What’s your process for checking your self-awareness? How much of a priority are you putting on your emotional and mental wellness as a leader? When leaders are self-aware and emotionally fit, that’s when they’re truly integrated and whole leaders.
In this episode, Miles Adcox, owner and CEO of Onsite, an internationally-known emotional wellness lifestyle brand that delivers life-changing personal growth workshops and leadership retreats, shares how to have longevity and accountability as a leader by weaving mental and emotional skills. LISTEN TO EPISODE HERE.
- You won’t last long as a leader if you can’t take care of your people.
- Taking care of the human first is important so that they can produce. Restoring, reflecting, reconnecting, recalibrating who we are so that we can better become who we’re supposed to be professionally and personally.
- Self-awareness is the one thing in leadership that has this unspoken dilemma of a leader and therefore creates (because it’s unspoken and unsaid in most environments) an obstacle, but it’s only two degrees away from our biggest opportunity.
- Before you can even take care of others, you have to take care of yourself. Leaders who have shied away from vulnerable conversations or true audit and assessment about themselves and their own lives, should give it a go, and tell me after you finish if you think it’s a soft skill or not. Because there’s nothing soft about it. It’s actually hard because it’s counter-cultural.
- You can’t hold a team accountable until you hold yourself accountable.
- Leadership can create abnormal life circumstances because it creates high levels of stress. Unaddressed stress creates anxiety, disconnection, loneliness, addictions, et cetera. All of which kill connection, true leadership. So whatever it is that makes a leader a leader, you signed up for a career when you’re at the top of your game, to kill it. That’s why it’s a dilemma.
- As leaders, it’s your job to start making mental and emotional health a priority and telling people on the front end here’s what they’re susceptible of and how to keep their magic and flow. If you take care of yourself you can do it, and here’s the ecosystem and environment we’re going to create to help you do so.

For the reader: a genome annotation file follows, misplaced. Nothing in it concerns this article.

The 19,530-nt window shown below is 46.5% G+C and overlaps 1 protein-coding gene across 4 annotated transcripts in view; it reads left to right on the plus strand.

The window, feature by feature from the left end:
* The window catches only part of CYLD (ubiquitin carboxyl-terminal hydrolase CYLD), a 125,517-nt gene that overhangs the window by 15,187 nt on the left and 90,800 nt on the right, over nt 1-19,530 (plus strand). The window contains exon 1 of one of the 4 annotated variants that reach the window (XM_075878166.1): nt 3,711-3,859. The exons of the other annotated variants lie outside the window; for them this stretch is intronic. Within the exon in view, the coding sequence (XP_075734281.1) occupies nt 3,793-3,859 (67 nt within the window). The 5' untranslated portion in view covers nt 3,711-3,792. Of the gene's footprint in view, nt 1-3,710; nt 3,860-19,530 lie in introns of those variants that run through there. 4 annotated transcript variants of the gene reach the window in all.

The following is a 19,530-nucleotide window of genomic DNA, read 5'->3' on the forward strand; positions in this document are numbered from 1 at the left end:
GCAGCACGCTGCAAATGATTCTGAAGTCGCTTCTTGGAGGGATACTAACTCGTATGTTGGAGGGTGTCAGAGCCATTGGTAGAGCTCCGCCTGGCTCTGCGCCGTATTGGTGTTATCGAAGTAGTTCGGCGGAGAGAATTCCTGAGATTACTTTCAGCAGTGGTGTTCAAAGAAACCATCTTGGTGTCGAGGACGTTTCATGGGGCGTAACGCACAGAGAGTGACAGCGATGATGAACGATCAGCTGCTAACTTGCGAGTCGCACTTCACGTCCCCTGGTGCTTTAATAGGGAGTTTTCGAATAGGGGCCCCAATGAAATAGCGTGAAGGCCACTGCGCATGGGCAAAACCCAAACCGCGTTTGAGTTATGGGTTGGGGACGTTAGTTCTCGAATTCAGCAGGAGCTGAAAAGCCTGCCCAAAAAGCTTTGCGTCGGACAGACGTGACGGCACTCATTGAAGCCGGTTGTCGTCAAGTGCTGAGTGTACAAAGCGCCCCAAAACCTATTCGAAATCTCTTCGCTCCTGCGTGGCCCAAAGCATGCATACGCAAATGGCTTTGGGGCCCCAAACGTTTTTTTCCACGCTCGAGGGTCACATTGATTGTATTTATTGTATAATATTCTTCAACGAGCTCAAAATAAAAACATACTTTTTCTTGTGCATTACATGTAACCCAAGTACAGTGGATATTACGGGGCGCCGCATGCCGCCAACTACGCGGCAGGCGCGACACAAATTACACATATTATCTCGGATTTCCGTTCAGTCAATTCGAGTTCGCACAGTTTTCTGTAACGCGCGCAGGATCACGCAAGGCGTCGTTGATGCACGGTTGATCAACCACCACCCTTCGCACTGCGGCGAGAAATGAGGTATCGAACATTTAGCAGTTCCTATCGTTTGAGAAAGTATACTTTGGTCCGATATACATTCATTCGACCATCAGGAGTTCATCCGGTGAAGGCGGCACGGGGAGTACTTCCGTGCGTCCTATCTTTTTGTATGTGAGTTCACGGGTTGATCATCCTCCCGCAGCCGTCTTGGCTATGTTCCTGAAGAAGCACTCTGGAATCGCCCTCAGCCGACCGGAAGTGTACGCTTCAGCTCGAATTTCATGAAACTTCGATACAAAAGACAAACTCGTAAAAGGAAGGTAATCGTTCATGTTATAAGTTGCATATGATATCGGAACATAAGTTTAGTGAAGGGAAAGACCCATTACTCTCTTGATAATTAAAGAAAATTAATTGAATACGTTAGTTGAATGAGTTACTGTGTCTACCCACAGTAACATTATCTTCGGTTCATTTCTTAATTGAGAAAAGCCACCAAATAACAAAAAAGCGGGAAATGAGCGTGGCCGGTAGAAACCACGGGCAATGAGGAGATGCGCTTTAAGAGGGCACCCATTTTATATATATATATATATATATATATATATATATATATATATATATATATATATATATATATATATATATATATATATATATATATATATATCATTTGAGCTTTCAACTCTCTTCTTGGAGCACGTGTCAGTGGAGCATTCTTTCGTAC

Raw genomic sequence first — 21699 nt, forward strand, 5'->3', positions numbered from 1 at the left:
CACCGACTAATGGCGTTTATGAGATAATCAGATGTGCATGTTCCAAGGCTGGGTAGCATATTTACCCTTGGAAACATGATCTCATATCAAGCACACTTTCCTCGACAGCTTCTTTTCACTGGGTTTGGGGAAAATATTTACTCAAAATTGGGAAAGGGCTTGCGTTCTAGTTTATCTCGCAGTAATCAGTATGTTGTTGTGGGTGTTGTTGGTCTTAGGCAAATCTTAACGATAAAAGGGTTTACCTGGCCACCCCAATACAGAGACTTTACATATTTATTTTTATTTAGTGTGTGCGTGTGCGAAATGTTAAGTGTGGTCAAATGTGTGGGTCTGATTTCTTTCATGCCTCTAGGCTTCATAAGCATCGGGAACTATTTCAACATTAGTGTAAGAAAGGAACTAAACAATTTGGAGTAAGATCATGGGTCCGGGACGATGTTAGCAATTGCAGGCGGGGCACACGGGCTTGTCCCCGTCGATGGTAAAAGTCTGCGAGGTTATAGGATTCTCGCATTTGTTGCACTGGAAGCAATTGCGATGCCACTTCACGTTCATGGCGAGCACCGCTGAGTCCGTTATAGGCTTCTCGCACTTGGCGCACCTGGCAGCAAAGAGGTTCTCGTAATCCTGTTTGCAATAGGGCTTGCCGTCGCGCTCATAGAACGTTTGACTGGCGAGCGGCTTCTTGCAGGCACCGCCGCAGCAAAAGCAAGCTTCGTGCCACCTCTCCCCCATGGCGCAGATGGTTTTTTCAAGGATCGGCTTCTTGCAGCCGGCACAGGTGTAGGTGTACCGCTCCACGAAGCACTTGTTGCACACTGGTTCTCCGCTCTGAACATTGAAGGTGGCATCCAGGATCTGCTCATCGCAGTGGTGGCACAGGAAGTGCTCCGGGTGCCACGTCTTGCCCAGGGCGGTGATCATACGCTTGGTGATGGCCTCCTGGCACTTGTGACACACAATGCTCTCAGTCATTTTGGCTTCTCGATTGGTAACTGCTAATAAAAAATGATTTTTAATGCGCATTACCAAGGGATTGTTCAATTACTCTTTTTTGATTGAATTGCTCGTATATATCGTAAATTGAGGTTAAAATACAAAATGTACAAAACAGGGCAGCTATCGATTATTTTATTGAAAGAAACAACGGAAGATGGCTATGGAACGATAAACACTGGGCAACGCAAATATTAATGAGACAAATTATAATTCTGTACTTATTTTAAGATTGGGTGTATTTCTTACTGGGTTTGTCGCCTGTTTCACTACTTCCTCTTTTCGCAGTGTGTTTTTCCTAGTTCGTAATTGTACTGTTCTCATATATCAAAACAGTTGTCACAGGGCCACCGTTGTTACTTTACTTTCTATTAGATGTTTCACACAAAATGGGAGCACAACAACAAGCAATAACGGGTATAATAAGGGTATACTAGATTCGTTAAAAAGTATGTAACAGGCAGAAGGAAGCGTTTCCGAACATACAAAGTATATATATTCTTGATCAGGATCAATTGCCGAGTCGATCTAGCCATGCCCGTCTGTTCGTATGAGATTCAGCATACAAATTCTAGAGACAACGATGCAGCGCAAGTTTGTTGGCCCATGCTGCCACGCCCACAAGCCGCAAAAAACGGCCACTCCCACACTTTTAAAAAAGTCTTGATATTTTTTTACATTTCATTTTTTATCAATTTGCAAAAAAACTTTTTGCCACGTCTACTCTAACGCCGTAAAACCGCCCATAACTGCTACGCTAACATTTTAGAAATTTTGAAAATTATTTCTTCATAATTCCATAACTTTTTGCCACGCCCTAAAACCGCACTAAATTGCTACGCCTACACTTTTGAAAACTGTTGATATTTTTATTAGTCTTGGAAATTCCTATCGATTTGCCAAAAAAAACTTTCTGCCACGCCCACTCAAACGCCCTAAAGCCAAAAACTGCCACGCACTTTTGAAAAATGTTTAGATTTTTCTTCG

- One of the strongest tools that we can teach leaders and human beings is self-awareness. Self-awareness is underestimated because we assume if we’re good with people and if we have influence that we assume that we’re self-aware.
- Reading people well is not a predictor for being able to read yourself and assess what’s going on with you. Self-awareness is something that should be maintained, worked on and grown.
- When leaders are self-aware and emotionally fit, that’s when they’re truly integrated and whole leaders.
- Knowing emotional intelligence and actually feeling it and integrating it are two different things.
- People are going to experience stress differently, and when you internalize it and don’t have a proper outlet for it inside and outside of the workplace, then it will compound and for some people it’s going to come out sideways.
- There’s a pressure to treat people like products in order to meet our goals.
- Four Ps: pay attention, prioritize, prime the pump, and produce
- Most of the time people don’t talk about how stress is impacting them, so that’s a good prompting question from a leader. How do you respond to stress? We’re going to go around and do a quick check in on how you’re responding to stress.
- On the back end of the economic and health crisis, a growing mental health crisis is infiltrating and impacting your companies and your teams. One in three people is affected with a mental health crisis. So if you’ve got more than three people on your team, then you’re in the club of having a human element to your condition.
- When you begin to put more accountability into your system, you’re saving time, you’re saving money, but it won’t feel like that on the front end because you’re shifting a paradigm or a cultural norm, and it does feel like a challenge in the beginning.
- We become better leaders by becoming better human beings.
Links mentioned in this episode:
About Miles Adcox
Miles Adcox is a speaker, podcast host, business leader, and coach. He is the Owner and CEO of Onsite, an internationally-known emotional wellness lifestyle brand that delivers life-changing personal growth workshops, inspiring content, leadership retreats, and emotional treatment. Miles’ work at Onsite has been featured on 20/20, Good Morning America, New York Times, Wall Street Journal, Dr. Phil Show, and The Doctors. Miles Adcox has devoted his life to living into these three concepts: Empathy over action, love over agenda, and grace over advice. Publicly and privately, he is known as one of the most plugged-in people on human condition that there is today.
He is the owner of Onsite Music Publishing, Milestones at Onsite, and the Ex-Officio of The Onsite Foundation — as well as the founder of Inspire Nashville. Miles has created and managed multiple mental health programs, personal growth workshops, and speaks nationally on emotional wellness. Miles has been a featured speaker and facilitator at various international events including Random House & O-The Oprah Magazine’s Rising Strong Day with Dr. Brene Brown and TEDx.
He has consulted major brands on organizational health and emotional wellness and is a communication, personal growth, and mental health consultant to the entertainment industry.
Currently, works with and consults several NGO’s and serves as Spokesperson for The Onsite Foundation, C4, Dream 514, and is an advisory board member for Musicians on Call.